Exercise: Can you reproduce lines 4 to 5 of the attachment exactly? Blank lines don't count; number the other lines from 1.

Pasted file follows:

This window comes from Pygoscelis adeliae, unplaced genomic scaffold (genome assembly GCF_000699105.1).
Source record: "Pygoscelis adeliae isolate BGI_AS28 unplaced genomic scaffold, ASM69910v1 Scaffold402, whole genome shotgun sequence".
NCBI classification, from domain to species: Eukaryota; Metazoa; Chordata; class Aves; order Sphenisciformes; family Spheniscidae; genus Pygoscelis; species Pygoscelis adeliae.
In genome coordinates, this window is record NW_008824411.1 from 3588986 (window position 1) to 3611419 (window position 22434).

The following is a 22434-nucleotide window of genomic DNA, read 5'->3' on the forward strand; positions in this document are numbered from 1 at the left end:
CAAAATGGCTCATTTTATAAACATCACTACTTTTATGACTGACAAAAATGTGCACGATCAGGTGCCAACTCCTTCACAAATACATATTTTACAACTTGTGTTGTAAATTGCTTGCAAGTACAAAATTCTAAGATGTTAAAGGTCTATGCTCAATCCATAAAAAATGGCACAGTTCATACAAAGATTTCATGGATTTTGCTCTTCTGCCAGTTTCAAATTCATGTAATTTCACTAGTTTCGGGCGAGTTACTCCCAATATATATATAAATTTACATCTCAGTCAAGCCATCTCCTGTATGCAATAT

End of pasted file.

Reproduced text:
In genome coordinates, this window is record NW_008824411.1 from 3588986 (window position 1) to 3611419 (window position 22434).

The following is a 22434-nucleotide window of genomic DNA, read 5'->3' on the forward strand; positions in this document are numbered from 1 at the left end: